Presentation and First Reading (Standing Order No. 57 )

Mr Brian Binley, supported by Dr Thérèse Coffey, Mr Douglas Carswell, Mr Philip Hollobone, Mr Christopher Chope, Mr Peter Bone, Mark Reckless, Caroline Dinenage, Mark Pritchard, Harriett Baldwin and Mr David Nuttall, presented a Bill to provide for the making of Shared Parenting Orders and to create a legal presumption that such Orders enhance the welfare of the child unless certain exceptions apply; and for connected purposes.

Bill read the First time; to be read a Second time on Friday 17 June 2011, and to be printed (Bill 56).

A Bill to provide for the making of shared parenting orders and to create a presumption that such orders enhance the welfare of the child unless certain exceptions apply; and for connected purposes. 

1. Purpose of the Bill
(1) The purpose of this Bill is to ensure that, wherever possible, children benefit from the full involvement of both parents in their upbringing.

(2) Nothing in this Act shall be construed so as to conflict with or undermine in any way the paramountcy of the welfare of the child, as established under section 1 of the Children Act.

2. Shared parenting orders
(1) Section 8 of the Children Act is amended as follows.

(2) In section 8(1), after the words “In this Act—”, the following words are inserted:-
“ “a shared parenting order” means an order settling that both parents have a full involvement in the upbringing of a child, particularly in respect of major long-term issues, and requiring that the child must spend a substantial and significant amount of time with both parents;”.

(3) After section 8(2) the following subsection is inserted:-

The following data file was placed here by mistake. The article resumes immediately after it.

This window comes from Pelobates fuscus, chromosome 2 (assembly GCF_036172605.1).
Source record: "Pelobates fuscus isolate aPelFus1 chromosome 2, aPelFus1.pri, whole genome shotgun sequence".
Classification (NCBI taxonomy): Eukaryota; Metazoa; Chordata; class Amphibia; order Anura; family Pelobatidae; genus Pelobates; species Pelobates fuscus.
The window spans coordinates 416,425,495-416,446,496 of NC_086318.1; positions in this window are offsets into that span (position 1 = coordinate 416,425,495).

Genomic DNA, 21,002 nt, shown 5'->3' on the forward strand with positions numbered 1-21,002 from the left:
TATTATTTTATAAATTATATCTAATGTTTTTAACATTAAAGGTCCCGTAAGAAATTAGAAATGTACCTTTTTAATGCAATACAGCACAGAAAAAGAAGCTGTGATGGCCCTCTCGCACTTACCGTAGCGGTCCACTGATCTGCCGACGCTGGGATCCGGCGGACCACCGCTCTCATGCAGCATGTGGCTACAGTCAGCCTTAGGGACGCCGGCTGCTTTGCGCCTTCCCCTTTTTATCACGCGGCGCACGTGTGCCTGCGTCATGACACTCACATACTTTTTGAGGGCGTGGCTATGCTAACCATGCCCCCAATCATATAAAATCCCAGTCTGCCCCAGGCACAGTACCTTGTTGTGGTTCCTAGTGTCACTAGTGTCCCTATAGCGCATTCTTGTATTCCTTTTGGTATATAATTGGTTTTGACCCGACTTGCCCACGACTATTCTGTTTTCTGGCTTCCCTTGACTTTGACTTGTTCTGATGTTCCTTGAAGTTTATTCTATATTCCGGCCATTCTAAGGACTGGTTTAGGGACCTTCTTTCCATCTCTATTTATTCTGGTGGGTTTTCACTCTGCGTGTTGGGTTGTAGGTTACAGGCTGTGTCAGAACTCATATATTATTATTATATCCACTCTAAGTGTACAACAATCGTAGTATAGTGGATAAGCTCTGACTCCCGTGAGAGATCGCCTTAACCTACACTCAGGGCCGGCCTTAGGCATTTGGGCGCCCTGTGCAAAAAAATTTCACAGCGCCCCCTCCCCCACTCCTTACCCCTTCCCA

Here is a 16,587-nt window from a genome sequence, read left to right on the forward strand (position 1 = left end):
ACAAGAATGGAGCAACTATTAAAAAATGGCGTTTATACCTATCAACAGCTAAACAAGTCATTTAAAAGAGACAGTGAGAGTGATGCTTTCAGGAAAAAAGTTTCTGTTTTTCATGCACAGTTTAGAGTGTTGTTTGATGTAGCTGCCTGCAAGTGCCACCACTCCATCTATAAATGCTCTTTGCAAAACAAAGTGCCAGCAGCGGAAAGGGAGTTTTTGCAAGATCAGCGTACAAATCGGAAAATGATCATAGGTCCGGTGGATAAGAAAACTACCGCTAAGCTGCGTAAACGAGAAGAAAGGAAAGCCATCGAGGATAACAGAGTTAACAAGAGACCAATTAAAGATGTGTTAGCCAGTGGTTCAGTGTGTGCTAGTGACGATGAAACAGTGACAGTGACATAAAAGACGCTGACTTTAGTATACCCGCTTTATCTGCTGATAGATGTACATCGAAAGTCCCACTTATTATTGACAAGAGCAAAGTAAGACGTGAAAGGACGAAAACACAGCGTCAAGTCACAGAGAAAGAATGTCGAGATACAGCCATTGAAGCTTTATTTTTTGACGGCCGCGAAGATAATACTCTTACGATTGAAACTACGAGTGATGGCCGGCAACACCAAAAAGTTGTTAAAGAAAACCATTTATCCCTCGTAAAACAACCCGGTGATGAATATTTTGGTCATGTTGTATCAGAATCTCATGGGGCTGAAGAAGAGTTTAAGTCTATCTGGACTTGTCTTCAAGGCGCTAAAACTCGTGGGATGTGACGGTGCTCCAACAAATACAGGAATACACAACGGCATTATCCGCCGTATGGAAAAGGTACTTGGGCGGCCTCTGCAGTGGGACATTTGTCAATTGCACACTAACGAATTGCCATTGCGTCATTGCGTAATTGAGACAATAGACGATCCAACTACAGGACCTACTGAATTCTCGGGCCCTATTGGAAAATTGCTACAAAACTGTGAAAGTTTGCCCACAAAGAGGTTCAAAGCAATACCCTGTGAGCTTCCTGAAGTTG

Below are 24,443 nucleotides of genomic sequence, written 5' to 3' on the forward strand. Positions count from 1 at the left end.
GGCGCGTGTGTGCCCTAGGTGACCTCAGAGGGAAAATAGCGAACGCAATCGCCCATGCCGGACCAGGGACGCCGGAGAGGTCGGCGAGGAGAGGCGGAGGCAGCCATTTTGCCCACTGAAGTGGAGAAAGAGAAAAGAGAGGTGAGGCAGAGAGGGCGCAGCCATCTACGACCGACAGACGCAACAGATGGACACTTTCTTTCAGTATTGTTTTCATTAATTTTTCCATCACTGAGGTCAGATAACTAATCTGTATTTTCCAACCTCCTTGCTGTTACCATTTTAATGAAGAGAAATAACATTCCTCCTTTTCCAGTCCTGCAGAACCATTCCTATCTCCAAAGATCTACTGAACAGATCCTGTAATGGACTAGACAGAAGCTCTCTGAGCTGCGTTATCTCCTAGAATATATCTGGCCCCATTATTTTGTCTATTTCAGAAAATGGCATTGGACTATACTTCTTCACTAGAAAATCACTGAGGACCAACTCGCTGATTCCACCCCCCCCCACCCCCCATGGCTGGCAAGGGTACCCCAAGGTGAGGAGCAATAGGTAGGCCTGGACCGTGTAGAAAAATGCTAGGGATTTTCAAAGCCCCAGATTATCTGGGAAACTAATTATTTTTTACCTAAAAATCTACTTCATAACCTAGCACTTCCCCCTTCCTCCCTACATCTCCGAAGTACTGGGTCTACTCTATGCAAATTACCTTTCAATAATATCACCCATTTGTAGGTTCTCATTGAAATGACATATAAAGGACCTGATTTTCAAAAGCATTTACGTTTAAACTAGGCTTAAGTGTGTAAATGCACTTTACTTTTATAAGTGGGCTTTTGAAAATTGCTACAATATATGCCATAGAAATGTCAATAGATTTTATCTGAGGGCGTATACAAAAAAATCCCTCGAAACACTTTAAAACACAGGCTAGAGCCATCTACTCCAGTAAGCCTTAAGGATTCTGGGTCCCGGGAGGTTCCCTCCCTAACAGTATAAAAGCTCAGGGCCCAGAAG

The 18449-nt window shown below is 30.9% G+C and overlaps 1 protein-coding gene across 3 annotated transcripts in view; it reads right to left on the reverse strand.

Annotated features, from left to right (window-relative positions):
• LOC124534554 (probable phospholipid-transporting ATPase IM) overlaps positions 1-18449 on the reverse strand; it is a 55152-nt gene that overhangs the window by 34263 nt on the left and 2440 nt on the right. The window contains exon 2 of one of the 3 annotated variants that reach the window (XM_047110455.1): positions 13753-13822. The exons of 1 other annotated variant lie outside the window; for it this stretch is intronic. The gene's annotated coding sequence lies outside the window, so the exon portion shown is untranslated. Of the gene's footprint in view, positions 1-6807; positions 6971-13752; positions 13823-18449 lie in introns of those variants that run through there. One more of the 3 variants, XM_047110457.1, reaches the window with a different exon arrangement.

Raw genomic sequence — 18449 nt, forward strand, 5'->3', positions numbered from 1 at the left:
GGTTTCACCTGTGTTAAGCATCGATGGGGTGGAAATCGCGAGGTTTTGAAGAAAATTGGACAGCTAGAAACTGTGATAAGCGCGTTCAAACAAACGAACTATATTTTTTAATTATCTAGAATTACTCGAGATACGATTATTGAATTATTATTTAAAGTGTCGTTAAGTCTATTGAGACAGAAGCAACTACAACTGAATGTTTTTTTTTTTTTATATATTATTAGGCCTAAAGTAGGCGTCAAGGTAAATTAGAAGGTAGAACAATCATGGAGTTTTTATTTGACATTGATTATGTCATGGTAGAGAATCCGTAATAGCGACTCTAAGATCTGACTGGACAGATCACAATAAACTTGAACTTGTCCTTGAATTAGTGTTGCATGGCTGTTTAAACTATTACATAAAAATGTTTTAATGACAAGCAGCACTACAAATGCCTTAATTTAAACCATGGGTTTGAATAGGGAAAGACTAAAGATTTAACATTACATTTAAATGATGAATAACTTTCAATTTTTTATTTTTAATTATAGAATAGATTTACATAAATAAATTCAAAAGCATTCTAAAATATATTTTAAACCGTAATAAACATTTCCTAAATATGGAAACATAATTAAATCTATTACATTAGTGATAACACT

“(2A) When making a section 8 order, and subject to the considerations set out in sections 1(3) and 8A, the court must apply a presumption that it is in the best interests of the child for both of the child’s parents to have a full involvement in the upbringing of the child.”

(4) Before section 9(1) the following subsections are inserted:-
“(A1) Where a shared parenting order is in force in relation to a child, the court may not make another section 8 order in relation to that child.
(B1) A shared parenting order may only be made in relation to a child where no other section 8 order is in force in relation to that child, or where those orders are discharged before the shared parenting order comes into force.”

(5) The Schedule makes consequential amendments to the Children Act relating to shared parenting orders and hereby has effect.

3. Welfare of the child: definition
(1) The Children Act is amended as follows:
(2) After section 8 the following section is inserted:

8A Shared parenting orders: additional factors relating to the best interests of the child
(1) In considering what is in the best interests of the child under section 8(2A), the court shall have regard to the fact that the child’s welfare is enhanced by:-

(a) ensuring that children have the benefit of both of their parents having a meaningful involvement in their lives;

(b) protecting children from physical or psychological harm from being subjected to, or exposed to, abuse, neglect or domestic violence;

(c) ensuring that children receive adequate and proper parenting to help them achieve their full potential; and

(d) ensuring that both parents fulfil their duties, and meet their responsibilities, concerning the care, welfare and development of their children.

(2) The principles underlying these objects are that (except when it is demonstrated that it is or would be contrary to a child’s best interests):-

(a) children have the right to know and be cared for by both their parents, regardless of whether their parents are married, separated, have never married or have never lived together;